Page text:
Batgirl #35 – D
I am so disappointed with this issue of Batgirl, it almost marred her Future’s End one-shot for me (which I loved). I know that the two stories are totally different, and that this is a new start with new writers, but if this Barbara Gordon is supposed to be how she was in the Future’s End story, there has got to be a HUGE transformation. This issue was ultimately inconsequential and a waste of time. While the story (Barbara’s computer was stolen, and other tech from other college students was also stolen) was a pathetic attempt to connect to a younger audience, the characters were an even worse attempt. Full of references to Tinder, Instagram, and the ubiquitous hashtag, this issue was shoving 20-something hipsterdom down our throats like the Jehovah Witness did with The Watchtower when he knocked on my door yesterday. And while this may appeal to a much younger audience, portraying Barbara Gordon as a partying, drinking, overly sexualized “hero” who “accidently” set Black Canary’s stuff on fire, perhaps this isn’t the way to inspire a new generation of impressionable comic fans. But I would hope that even 12-year-olds who take pictures of their food would see through the bull that this issue provided. – Adrian
(A-) Now this is a story I could potentially get behind. Anyone familiar with Steve Niles knows that he is a master of modern horror and monsters. The October Faction appears to be no exception. As is the case with most first issues, a lot of time was spent establishing characters and the universe they exist within so at times it felt like a slightly slow read. However, Niles did a great job of drawing the reader in with intriguing characters and a dark background that creates a lot of questions. He is doing what he knows best, which is obviously monsters, but this time he has introduced us to a family of apparent monster hunters, some of who may have supernatural inclinations in their own right. The story line is not overly strong yet, that is to say the book didn’t start off with a bang, but its subtle introduction got the job done. The dialogue is cheeky and charming, a Niles trademark, and the artwork, done by Damien Worm, is stunning and at times is more reminiscent of an old haunted painting than it is a comic book. Needless to say it is a great fit and it enhances Niles writing quite well. – Keriann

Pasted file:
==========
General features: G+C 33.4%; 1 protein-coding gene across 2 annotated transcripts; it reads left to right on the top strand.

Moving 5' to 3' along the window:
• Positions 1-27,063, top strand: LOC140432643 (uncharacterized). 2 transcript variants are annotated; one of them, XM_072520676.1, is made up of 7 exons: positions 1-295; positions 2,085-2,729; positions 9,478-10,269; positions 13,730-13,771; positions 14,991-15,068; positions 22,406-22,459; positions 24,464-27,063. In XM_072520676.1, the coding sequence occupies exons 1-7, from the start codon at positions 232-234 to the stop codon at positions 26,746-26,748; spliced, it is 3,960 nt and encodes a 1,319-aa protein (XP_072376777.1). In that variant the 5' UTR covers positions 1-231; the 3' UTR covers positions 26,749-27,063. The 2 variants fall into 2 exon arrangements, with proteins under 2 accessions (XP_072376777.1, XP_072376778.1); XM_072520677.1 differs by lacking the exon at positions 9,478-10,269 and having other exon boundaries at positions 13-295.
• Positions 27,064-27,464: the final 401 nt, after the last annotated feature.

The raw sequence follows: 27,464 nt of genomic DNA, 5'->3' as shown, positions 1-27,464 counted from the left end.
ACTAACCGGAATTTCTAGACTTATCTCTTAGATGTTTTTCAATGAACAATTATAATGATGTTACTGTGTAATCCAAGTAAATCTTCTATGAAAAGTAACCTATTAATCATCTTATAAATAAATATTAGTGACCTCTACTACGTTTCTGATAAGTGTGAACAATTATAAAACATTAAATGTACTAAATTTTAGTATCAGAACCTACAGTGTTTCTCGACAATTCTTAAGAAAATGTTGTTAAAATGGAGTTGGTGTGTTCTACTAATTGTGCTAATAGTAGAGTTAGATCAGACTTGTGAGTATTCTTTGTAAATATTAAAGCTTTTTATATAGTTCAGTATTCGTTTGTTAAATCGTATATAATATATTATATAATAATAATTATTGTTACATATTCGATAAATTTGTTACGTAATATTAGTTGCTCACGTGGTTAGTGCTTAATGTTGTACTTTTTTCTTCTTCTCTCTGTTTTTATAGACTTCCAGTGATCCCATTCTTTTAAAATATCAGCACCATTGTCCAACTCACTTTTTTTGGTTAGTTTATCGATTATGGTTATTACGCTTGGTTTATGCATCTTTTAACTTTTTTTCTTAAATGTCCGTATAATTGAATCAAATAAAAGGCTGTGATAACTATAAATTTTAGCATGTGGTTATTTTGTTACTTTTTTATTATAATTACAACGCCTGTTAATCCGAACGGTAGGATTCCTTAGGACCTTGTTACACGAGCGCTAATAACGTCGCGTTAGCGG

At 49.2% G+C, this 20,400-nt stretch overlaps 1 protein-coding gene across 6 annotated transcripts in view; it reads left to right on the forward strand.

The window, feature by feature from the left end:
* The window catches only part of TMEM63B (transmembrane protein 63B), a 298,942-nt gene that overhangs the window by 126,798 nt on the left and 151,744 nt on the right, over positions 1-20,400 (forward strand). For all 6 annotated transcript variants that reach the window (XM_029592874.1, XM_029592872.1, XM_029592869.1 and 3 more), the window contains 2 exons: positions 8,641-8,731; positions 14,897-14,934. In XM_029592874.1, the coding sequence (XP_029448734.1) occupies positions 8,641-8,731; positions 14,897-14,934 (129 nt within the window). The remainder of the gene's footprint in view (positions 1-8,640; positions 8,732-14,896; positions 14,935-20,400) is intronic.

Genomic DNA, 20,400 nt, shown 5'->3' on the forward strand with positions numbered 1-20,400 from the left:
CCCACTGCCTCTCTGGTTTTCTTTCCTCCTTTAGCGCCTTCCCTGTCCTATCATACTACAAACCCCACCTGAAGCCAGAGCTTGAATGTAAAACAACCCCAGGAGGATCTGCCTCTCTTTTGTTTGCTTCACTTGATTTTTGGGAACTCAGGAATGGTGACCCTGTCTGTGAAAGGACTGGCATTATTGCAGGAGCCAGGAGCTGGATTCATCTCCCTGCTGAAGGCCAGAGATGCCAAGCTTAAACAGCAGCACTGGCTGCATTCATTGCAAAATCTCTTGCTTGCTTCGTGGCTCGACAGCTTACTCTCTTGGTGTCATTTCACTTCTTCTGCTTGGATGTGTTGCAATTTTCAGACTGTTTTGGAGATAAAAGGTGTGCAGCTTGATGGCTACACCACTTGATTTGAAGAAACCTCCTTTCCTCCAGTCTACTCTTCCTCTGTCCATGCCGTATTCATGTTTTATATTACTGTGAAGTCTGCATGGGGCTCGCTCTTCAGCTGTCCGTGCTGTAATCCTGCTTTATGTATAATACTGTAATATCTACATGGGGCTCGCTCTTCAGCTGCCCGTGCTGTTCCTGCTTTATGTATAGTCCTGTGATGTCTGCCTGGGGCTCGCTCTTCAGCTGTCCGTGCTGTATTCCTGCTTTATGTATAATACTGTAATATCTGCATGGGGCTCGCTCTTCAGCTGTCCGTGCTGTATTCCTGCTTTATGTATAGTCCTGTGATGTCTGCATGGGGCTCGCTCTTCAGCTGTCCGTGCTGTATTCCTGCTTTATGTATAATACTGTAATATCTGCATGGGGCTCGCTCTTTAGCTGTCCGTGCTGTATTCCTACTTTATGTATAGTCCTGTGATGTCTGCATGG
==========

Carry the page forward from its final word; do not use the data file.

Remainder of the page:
Sex Criminals #8 – B+
This book continues to make me laugh in ways that I never thought I would feel comfortable in doing so. Let’s just say that this is not the type of book you take out in the middle of the library. After the culmination that ended in a dildo sword fight (that’s exactly what I mean) in issue #7, John and Suzie have decided to take a break, Ross and Rachel style. The result here is a LOT of dialogue, but instead of the usual awkward sex banter, we have ornate character development – and even manage to meet a couple new characters. If you are repulsed by the off-hand nature of which cervixes and brimping (brimper.com, it’s a thing) is talked about, then this will never be the book for you. However, those readers in their 20-30’s who can handle the honesty of adulthood will find them instantly attached to Sex Criminals. – Sherif